Adapted from the 2009 novel of the same name, “Labor Day” is awkwardly paced, tonally inconsistent and narratively absurd. One could joke that the movie came either too late or really early in relation to the actual day the title alludes to, but I’ll say in all seriousness that I wish it had never come at all.

Labor Day receives 1/5


Mr. Popper's Penguins

Jim Carrey doesn’t get the respect he deserves. This is most likely because most people remember him as “the guy who talked out of his butt” in Ace Ventura: Pet Detective. But since that (admittedly funny) movie, he has branched out and tackled films with serious dramatic intentions, hitting home runs in The Truman Show, Eternal Sunshine of the Spotless Mind and, to a lesser extent, Man on the Moon. He’s such a versatile performer that I can't help but wonder why he accepts roles like the one in Mr. Popper’s Penguins. He is capable of so much more. Still, despite my wanting to see him in more dramatic roles, he puts his all into this movie, a respectable effort in a film that doesn’t fully deserve it.

Based on the children’s book by Richard and Florence Atwater, the film follows Mr. Popper (Carrey), a hard working businessman with two children and an ex-wife who he more or less ignores. It’s a neglectful trait he took from his father who was too busy exploring the world to spend time with him as a child. Now, he receives word that his dad has died and is sending him a package as defined in his will. Much to his surprise, it’s a penguin. Before he can even get rid of it, five more arrive at his door. Unfortunately, this happens on the day of his son’s birthday and the little guy mistakes the penguins as gifts, which forces Popper to keep and care for the penguins.

Mr. Popper’s Penguins is not a film to be overanalyzed. Those who do will find enough lapses of logic to drive them crazy. Popper lives in a New York apartment building, surrounded by other tenants trying to live peacefully, yet only one seems to hear the loud squawking penguins at night. That person tries to make a complaint, to no avail, and is essentially forgotten afterwards. Then later in the movie, Popper takes his children and all six of the penguins out to Central Park for a game of snow soccer and there isn’t a person in sight. Moments like these are impossible to ignore, but aren’t meant to be intellectually dissected.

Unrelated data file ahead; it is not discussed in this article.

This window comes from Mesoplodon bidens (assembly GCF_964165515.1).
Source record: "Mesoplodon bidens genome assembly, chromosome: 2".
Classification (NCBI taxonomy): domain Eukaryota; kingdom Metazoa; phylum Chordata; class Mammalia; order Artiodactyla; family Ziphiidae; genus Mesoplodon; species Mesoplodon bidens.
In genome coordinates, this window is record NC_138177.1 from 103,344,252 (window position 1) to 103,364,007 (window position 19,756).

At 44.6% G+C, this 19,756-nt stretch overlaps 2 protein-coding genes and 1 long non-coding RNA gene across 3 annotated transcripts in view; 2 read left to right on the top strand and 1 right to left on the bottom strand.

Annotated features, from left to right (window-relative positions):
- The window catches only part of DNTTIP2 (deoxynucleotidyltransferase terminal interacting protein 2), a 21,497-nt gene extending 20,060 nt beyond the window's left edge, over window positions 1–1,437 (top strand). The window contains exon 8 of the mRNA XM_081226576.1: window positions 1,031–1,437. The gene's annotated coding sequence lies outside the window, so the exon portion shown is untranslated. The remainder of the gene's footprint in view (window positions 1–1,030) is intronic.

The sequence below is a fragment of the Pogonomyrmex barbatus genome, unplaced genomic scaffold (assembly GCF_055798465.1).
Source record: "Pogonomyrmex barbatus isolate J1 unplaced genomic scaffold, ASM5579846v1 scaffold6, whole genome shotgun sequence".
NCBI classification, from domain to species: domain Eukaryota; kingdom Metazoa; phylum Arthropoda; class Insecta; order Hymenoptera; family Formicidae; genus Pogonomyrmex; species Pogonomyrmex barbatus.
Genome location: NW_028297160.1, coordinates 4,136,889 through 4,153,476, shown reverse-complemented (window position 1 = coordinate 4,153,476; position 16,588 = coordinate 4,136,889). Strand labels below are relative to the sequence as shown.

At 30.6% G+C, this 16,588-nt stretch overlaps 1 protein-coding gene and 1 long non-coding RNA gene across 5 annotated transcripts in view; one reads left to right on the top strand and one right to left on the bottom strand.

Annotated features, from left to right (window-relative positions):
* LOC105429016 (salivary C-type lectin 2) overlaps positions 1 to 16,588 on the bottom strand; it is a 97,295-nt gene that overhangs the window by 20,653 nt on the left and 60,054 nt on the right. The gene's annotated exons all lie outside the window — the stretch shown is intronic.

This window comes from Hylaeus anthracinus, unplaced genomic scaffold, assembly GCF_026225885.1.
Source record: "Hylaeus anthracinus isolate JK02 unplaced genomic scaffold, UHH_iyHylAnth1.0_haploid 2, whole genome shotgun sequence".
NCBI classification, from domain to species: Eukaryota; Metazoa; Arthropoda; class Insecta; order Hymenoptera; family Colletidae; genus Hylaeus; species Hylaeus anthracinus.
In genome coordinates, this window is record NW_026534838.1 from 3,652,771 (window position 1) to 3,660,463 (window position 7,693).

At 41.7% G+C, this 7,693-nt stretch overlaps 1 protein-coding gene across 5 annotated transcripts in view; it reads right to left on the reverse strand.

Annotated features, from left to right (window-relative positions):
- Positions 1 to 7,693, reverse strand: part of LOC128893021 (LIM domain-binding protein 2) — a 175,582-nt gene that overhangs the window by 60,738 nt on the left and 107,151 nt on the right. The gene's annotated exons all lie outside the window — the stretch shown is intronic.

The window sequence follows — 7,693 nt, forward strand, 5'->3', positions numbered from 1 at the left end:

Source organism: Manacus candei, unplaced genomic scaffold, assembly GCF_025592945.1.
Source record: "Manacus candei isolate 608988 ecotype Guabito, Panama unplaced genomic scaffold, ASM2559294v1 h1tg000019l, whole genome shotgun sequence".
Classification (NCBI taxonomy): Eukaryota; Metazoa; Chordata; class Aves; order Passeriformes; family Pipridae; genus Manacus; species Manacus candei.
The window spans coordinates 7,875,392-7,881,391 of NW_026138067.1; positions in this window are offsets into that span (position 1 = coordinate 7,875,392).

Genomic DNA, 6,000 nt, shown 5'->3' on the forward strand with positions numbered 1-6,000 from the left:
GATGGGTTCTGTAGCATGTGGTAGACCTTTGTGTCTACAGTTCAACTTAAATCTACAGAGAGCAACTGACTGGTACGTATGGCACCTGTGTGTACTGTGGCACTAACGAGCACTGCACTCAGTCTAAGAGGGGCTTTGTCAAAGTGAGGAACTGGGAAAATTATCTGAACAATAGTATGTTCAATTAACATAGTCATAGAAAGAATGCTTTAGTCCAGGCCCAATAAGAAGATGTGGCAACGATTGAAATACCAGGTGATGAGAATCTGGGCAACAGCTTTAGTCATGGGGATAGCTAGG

However, the largest of these gaffes is a narrative problem so big you’d have to be sleeping to miss it. The “villain,” the person who is trying to take the penguins away, comes in the form of zookeeper and penguin expert, Nat Jones (Clark Gregg). In the film, he is played as cold and cruel, only wanting to bring emotional turmoil to Popper and his children by stealing away the penguins they’ve come to love so much. But, realistically, that’s the right thing to do. In one scene, Jones tells Popper he doesn’t know how to care for penguins and they could come down with a number of diseases if not properly kept in a zoo or in their natural habitat. Well, he’s right. Jones, the animal expert, clearly knows what’s best for the penguins. Popper and his children do not.

That problem strips away much of the emotion because we’re supposed to want Popper to keep the penguins, even though we all know he shouldn’t. But I don’t suppose most people are going to see Mr. Popper’s Penguins for its oversimplified story. No, I figure they’ll be there for the laughs and, surprisingly enough, the movie delivers. While it’s by no means a gut buster, it produces more laughs on a more consistent basis than many comedies so far this year (“It’s funnier than The Hangover 2” a colleague of mine said). While primarily for children, there are some great adult jokes, including some fun comparisons between the mannerisms of the penguins and Charlie Chaplin.

When all is said and done, though, it comes right back to Jim Carrey, who has always had a talent for physical comedy going all the way back to his days on “In Living Color.” He has such a knack for it, he manages to make getting hit in the groin seem fresh. Because of his physical prowess, these moments are genuinely funny (as opposed to someone like Kevin James who we’re supposed to laugh at because, oh ha ha, he’s kind of fat). Mr. Popper’s Penguins is not a great movie (and there are far too many scenes of penguins defecating), but it sets a goal and reaches it. And that’s more than you can say for a lot of other movies.

Mr. Popper’s Penguins receives 2.5/5